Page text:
Phil Nevin went from the Padres to the Texas Rangers for pitcher Chan Ho Park on July 30 after having been unsuccessfully traded multiple times previously. Earlier that month, Nevin exercised the no-trade clause in his contract to block a deal to the Baltimore Orioles for troubled starting pitcher Sidney Ponson before being shuffled to the Rangers. Two years ago, Nevin nixed a deal that Pads' GM Kevin Towers had worked out with the Cincinnati Reds for outfielder Ken Griffey and his name had come up in other rumored deals, as well.
In an interview this week, General Manager Walt Jocketty was far more forthcoming than usual in his frank assessment that the Cardinals needed a number four hitter, one who could drive in runs and play the corner outfield positions or third base. However, Jocketty warned that a superstar addition should not be expected.
I have learned from an informed source that Nevin is a target of the Cardinals' interest. The 34-year-old fits Jocketty's stated criteria to the letter.
Nevin has demonstrated the kind of versatility that the Cardinals love. He can play both corner outfield positions and both corner infield positions. He came up as a catcher and perhaps as punishment, he was put by the Pads in their lineup for two games behind the plate during the period between the Orioles and Rangers' trades.
Yet, Nevin has not played third base regularly since 2002 and is only considered an emergency catcher at this point. Much of his recent play has been at first base, but he split his time equally between first and the outfield during an injury-plagued 2003 season. With the Rangers, he has primarily been their designated hitter.
In recent years, injuries had been the main bugaboo of Nevin, as he played just 107 games in 2002 and 59 games in 2003. This season, he has missed time with a sore back, stomach flu and a strained oblique muscle that landed him on the disabled list.
However, ineffectiveness has surpassed injury to become Nevin's greatest demon in 2005. He had driven in more than 100 runs in each of his past three healthy seasons, including 2004, so he is a proven RBI man. But, that past success did not carry over into 2005.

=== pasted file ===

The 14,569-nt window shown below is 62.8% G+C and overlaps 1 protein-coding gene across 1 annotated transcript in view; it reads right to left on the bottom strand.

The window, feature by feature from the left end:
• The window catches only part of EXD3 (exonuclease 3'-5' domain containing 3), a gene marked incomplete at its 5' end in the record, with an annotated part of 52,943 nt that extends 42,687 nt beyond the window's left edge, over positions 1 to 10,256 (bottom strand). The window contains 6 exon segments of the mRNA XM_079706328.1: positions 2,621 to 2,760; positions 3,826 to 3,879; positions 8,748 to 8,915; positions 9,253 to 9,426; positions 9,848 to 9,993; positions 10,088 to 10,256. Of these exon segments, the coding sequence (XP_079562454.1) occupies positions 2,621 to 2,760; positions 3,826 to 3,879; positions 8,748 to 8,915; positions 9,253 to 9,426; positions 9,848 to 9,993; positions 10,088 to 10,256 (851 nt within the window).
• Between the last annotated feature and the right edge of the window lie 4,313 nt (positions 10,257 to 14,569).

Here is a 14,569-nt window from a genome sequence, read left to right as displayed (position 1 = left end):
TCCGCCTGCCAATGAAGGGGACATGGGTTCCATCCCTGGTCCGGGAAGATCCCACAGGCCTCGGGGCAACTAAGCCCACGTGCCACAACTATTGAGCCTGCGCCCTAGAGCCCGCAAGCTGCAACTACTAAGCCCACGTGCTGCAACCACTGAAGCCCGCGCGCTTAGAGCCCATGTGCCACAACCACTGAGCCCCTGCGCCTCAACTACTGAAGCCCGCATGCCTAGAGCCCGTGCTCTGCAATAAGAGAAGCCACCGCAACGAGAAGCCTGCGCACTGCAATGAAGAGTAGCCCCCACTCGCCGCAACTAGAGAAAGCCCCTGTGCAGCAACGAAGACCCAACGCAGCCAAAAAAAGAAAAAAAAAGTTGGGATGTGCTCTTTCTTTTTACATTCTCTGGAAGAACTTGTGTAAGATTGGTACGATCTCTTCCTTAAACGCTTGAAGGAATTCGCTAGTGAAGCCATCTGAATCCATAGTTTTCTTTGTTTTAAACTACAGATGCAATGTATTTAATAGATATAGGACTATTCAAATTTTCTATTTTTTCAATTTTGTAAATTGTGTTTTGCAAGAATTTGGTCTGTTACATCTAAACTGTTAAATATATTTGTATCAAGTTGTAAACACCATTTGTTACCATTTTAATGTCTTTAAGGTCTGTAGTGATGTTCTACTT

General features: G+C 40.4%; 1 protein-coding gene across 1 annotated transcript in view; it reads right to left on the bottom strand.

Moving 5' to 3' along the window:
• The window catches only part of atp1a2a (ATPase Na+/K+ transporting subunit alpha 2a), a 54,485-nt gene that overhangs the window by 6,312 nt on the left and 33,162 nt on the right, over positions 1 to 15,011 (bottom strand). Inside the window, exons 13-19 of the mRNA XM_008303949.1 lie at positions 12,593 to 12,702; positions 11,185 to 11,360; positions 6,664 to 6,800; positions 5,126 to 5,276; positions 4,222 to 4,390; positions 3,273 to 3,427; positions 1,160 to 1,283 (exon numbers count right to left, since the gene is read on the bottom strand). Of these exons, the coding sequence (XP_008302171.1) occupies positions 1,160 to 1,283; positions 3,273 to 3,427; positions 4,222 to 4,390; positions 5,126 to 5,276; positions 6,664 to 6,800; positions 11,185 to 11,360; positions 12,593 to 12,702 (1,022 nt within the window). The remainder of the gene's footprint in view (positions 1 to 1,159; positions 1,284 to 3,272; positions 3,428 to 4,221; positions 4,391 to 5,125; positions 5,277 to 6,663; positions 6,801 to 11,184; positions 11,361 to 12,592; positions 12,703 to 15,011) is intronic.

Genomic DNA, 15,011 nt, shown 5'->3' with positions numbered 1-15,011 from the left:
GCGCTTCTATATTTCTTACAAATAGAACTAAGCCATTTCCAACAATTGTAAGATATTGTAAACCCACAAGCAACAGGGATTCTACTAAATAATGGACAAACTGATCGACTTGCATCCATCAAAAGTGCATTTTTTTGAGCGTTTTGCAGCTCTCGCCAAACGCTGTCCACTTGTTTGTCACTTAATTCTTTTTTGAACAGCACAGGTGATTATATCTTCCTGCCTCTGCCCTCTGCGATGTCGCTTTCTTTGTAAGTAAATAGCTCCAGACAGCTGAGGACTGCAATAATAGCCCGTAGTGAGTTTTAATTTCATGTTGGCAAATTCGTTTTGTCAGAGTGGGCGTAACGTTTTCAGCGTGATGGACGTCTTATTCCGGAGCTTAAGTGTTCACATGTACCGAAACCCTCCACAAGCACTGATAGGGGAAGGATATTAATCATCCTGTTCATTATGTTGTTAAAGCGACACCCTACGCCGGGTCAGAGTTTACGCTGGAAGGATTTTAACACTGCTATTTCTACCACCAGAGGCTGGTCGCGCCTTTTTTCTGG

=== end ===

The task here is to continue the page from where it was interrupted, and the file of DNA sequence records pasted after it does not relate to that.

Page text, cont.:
This season, Nevin hit just .256 with nine home runs and 47 RBI in 289 at-bats with the Padres. Since the trade, despite playing in a hitters' haven in Arlington, Nevin has really struggled with adjusting to American League pitching. His current mark is a paltry .200, with just two home runs and seven RBI in 75 AL at-bats.
To make matters worse for Nevin, the Rangers have fallen out of the playoff chase since his arrival and recently called up prize prospect Adrian Gonzalez, who is sure to cut into what little playing time Nevin might have earned the rest of the way.
For that reason, Nevin could be expendable. However, his contract may be the largest inhibitor to any deal. His no trade clause is a limited one, prohibiting his movement to just eight teams. It is assumed that the Cardinals are not one of them. However, Nevin's salary is hefty. This season, he was owed $9 million and next year's bounty goes up to $10 million.
Surely the Cards would not take on that kind of commitment without Texas paying some of the load. The Rangers may or may not be willing to do that, given they've only had Nevin for less than a month.
Then there is the matter of Nevin clearing waivers, a prerequisite to any trade at this point of the season. While several dozen players who have cleared waivers have been named by ESPN's Peter Gammons and Jayson Stark, Nevin's name is not among them. That doesn't mean that he hasn't cleared – only that we don't know.
So, there is no guarantee that Nevin will be in Cardinal red next week. At this point, it is only a rumor. But, an interesting one, it is.
Brian Walton can be reached via email at firstname.lastname@example.org.